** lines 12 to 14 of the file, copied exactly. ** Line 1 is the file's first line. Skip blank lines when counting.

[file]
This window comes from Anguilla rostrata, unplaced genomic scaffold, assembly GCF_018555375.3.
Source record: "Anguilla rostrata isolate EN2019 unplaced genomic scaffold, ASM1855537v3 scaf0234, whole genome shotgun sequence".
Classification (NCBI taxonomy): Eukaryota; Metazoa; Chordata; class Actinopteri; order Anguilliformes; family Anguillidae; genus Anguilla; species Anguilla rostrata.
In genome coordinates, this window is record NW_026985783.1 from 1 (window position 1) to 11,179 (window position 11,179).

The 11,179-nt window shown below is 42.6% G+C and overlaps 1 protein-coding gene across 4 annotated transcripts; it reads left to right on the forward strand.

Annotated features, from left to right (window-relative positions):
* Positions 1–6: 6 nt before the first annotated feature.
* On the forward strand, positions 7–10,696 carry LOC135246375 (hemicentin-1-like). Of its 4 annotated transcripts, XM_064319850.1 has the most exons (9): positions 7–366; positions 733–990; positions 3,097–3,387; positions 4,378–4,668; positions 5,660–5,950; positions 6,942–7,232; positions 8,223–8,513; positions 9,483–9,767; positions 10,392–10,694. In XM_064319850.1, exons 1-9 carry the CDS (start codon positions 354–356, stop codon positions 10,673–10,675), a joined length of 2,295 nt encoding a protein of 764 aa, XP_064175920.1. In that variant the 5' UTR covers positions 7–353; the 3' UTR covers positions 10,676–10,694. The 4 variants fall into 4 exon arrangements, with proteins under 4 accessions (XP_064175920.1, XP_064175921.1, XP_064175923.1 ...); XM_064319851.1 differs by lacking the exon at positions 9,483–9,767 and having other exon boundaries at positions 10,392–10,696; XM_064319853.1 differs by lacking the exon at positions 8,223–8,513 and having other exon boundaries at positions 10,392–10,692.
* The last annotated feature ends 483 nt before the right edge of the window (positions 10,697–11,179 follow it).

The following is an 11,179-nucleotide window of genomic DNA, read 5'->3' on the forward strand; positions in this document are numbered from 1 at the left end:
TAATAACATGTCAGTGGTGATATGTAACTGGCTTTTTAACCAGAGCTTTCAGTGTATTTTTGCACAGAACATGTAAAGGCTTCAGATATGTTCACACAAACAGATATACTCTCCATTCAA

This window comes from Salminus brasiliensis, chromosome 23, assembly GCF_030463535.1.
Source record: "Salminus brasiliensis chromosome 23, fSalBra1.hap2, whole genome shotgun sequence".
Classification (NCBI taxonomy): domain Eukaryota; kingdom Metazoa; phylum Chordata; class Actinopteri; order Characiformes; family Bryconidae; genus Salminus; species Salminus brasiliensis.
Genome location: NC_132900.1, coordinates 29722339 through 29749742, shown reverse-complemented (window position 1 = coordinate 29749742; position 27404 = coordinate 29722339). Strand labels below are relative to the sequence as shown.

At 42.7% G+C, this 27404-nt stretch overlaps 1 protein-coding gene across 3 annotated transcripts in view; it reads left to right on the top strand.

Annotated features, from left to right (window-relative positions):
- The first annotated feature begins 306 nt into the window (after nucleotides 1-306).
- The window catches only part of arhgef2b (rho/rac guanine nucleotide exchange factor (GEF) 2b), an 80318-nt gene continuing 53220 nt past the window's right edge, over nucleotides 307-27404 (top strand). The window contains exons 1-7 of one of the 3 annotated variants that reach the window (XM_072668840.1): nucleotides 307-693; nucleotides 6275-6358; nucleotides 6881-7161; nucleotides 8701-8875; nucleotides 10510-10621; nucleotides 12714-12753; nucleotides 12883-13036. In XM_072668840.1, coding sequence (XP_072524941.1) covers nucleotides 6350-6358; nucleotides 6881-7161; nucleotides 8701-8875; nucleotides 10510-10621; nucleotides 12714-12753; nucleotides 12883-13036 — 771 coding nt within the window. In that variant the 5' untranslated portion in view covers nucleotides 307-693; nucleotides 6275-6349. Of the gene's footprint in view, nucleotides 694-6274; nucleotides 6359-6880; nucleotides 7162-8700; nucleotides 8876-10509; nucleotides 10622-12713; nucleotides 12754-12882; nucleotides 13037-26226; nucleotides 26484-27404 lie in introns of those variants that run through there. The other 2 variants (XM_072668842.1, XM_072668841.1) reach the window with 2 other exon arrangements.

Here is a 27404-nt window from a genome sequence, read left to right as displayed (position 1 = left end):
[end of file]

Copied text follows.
This window comes from Salminus brasiliensis, chromosome 23, assembly GCF_030463535.1.
Source record: "Salminus brasiliensis chromosome 23, fSalBra1.hap2, whole genome shotgun sequence".
Classification (NCBI taxonomy): domain Eukaryota; kingdom Metazoa; phylum Chordata; class Actinopteri; order Characiformes; family Bryconidae; genus Salminus; species Salminus brasiliensis.